Science, Pseudoscience and Antiscience Theories In Autism

Finding effective treatments for their children with autism is one of the most difficult challenges parents face. In this month’s ASAT feature, Gina Green, PhD, BCBA-D and Lora Perry, MS, BCBA share insights about the many pseudoscience and antiscience theories and claims that are made about treatments for autism, and suggest some questions parents can ask to help them decide which treatments are most likely to help. To learn more about ASAT, please visit their website at You can also sign up for ASAT’s free newsletter, Science in Autism Treatment, and like them on Facebook!

Science, Pseudoscience and Antiscience Theories in Autism:
Gina Green, PhD, BCBA-D and Lora Perry, MS, BCBA

The Importance of Informed Treatment Decisions
“Your child has autism.” With those words, a parent’s world comes crashing down. What to do? Choosing a treatment is one of the most important decisions the parents of a person with autism will ever have to make. How do parents find truly effective treatment for their child? In an ideal world, the person who dropped the autism diagnosis on a family would provide the answer. But the unfortunate fact is that many who make this diagnosis are not well informed about the wide array of autism treatments, and the degree to which these treatments have proven effective (or not). So until the day comes when parents can count on data based professional guidance, they will need to become very discerning about the various treatments, therapies, and programs that are claimed to be effective for autism. The same applies to those who are concerned with helping families get effective services. There is a need to do a lot of homework, and to do it quickly. Why the urgency? Because the stakes are high, and every moment is precious.


Children and adults with autism can learn, and there are effective methods for helping them develop useful skills and lead happy, productive lives. At the same time, research has shown that many currently available interventions for autism are ineffective, even harmful, while others have simply not been tested adequately. Every moment spent on one of those therapies instead of effective intervention is a moment lost forever. Besides, common sense suggests that it is wise for parents and professionals alike to invest in interventions that can be reasonably calculated to produce lasting, meaningful benefits for people with autism—that is, interventions that have withstood scientific testing.
As parents and professionals seek information about autism treatments, they discover a long and perplexing list of “options,” many of them promoted by sincere, well-meaning, persuasive people. Everyone claims that their favorite treatment works, and parents and practitioners are often encouraged to try a little bit of everything. This can be very appealing to people who are seeking anything that might help. How does one choose wisely? To quote the late Carl Sagan, “The issue comes down to the quality of the evidence.” So the first step is to find out exactly what evidence is available to support claims about autism treatments. But all evidence is not created equal. How does one sort pure hype from solid proof, wishful thinking from rigorous testing?
Science, Pseudoscience, and Antiscience in Autism
Approaches to answering fundamental questions about how the world works can be grouped into three broad categories: science, pseudoscience, and antiscience. Science uses specific, time-honored tools to put hunches or hypotheses to logical and empirical tests. Some of those tools include operational definitions of the phenomena of interest; direct, accurate, reliable, and objective measurement; controlled experiments; reliance on objective data for drawing conclusions and making predictions; and independent verification of effects.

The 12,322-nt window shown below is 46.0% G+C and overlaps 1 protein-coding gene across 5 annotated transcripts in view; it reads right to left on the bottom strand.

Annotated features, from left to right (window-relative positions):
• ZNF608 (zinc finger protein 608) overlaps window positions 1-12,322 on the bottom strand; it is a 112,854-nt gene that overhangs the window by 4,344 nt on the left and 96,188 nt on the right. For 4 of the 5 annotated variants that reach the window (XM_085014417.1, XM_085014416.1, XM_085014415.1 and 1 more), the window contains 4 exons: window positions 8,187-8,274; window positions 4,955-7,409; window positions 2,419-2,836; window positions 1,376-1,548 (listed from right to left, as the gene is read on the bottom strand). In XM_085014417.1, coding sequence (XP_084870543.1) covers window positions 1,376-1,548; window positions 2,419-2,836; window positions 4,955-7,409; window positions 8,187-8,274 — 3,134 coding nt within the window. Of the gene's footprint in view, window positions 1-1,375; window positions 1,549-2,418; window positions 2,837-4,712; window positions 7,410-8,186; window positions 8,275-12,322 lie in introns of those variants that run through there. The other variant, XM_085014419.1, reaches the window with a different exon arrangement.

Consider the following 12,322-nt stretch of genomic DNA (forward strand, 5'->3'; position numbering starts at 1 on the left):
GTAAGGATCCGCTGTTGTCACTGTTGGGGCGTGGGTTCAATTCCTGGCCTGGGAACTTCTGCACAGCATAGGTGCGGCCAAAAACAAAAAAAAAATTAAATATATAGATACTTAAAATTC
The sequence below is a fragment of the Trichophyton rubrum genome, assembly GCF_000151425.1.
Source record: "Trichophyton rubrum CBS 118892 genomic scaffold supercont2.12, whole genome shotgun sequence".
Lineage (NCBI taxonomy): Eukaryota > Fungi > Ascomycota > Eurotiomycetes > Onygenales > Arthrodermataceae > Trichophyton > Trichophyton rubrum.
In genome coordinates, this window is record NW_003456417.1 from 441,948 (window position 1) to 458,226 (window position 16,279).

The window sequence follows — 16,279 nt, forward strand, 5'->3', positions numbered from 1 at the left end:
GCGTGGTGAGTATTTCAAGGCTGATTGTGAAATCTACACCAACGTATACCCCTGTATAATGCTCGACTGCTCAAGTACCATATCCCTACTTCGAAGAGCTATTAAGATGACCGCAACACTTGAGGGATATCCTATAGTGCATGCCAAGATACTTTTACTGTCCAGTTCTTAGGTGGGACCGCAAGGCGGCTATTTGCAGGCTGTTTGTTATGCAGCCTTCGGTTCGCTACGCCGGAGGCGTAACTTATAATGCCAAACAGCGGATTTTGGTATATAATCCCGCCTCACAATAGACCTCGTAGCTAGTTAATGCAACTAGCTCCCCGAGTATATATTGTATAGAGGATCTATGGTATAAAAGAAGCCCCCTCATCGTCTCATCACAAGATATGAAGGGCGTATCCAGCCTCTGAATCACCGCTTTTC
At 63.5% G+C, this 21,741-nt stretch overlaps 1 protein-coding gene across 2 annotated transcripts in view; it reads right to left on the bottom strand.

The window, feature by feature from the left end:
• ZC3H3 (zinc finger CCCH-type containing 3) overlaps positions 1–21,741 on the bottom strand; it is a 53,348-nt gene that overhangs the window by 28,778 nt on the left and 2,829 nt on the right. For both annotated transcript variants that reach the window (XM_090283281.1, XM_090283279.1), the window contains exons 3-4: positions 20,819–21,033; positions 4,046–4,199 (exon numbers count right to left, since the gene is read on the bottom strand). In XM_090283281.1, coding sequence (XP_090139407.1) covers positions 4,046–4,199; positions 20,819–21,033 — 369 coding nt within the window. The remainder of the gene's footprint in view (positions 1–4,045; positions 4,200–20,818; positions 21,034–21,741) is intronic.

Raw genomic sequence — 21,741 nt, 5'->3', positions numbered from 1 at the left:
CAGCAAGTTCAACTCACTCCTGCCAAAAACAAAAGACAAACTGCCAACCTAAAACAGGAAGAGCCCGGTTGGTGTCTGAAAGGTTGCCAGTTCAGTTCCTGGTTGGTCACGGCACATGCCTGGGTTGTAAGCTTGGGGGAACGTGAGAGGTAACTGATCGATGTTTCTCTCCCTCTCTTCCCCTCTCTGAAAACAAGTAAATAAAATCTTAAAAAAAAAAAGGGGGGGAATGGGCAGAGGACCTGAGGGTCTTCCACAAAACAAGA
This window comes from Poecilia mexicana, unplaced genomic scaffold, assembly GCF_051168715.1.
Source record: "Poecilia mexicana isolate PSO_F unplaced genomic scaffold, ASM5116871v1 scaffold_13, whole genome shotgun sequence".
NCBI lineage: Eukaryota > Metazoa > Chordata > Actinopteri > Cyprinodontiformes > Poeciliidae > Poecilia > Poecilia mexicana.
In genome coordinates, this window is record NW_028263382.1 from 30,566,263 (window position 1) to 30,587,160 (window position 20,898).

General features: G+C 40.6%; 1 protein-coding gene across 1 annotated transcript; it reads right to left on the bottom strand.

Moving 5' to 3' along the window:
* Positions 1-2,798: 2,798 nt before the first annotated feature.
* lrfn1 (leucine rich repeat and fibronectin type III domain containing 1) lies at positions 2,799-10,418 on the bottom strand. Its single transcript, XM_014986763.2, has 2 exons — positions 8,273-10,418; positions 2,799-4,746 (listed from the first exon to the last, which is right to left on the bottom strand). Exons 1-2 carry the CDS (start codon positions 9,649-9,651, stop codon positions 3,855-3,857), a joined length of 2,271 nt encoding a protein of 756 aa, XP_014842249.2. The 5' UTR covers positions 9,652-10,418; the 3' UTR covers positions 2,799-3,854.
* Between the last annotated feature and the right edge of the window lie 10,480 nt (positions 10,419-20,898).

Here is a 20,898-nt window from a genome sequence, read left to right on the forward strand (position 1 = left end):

Science does not take assertions or observations at face value, but seeks proof. Good scientists differentiate opinions, beliefs, and speculations from demonstrated facts; they don’t make claims without supporting objective data.

In contrast, pseudoscience tries to lend credibility to beliefs, speculations, and untested assumptions by making them appear scientific — for example, by using scientific jargon, endorsements from individuals with “scientific” credentials, perhaps even some numbers or graphs. But instead of objective measurements from well-controlled experiments, pseudoscientists offer testimonials, anecdotes, and unverified personal reports to back up their claims. Antiscience is the outright rejection of the time-tested methods of science as a means of producing valid and useful knowledge. The extreme anti-scientific view is that there are no objective facts; all knowledge is made up of personal interpretations of phenomena.
Pseudoscientific and anti-scientific treatments and approaches for various conditions, including autism, abound. They are promoted enthusiastically, not in peer-reviewed scientific journals, but in materials published by their promoters, such as newsletters, videotapes, books, advertisements, and the Internet. These treatments have several distinguishing features (see side-bar). Some may seem benign at first glance, but that can be misleading. Over the years, many such treatments have proven to have very harmful physical and emotional side effects. They also exact a great societal toll by diverting precious resources from effective treatments and sound research, raising false hopes, and perpetuating illusions (for some examples, see the books Controversial Therapies for Autism and Intellectual Disabilities and Crazy Therapies, listed below).
Smart Questions
Parents and professionals can protect people with autism from the harms of bogus and ineffective treatments by exercising healthy skepticism, and asking several questions of everyone who claims to have an effective intervention for autism: What is the intervention, precisely? Exactly what is it supposed to do? Have its effects been tested in controlled experiments using direct, objective measures? If so, were those studies published in peer- reviewed scientific journals? What did studies show about positive effects and negative side effects? Did the effects carry over beyond the immediate treatment setting? Is there another scientifically validated treatment that is similarly effective but has fewer negative side effects? Who will administer this treatment, and how can I be sure they are qualified to do so? How will its effects on this individual be evaluated, and by whom? What will happen if we do nothing? Listen to the answers, but don’t take them at face value. Seek out published research on the treatment, and, if necessary, someone with expertise in scientific research methodology to help you evaluate it. Also take note when no answers—and no solid supporting studies — are provided. What is not known or said matters, too.

When families seek treatment for a child diagnosed with cancer or diabetes, they aren’t simply given a long list of interventions that someone somewhere believes to be effective, and told to choose from that list on their own; they can usually expect to be informed about treatments that are based on sound scientific research. Why settle for anything less when the diagnosis is autism?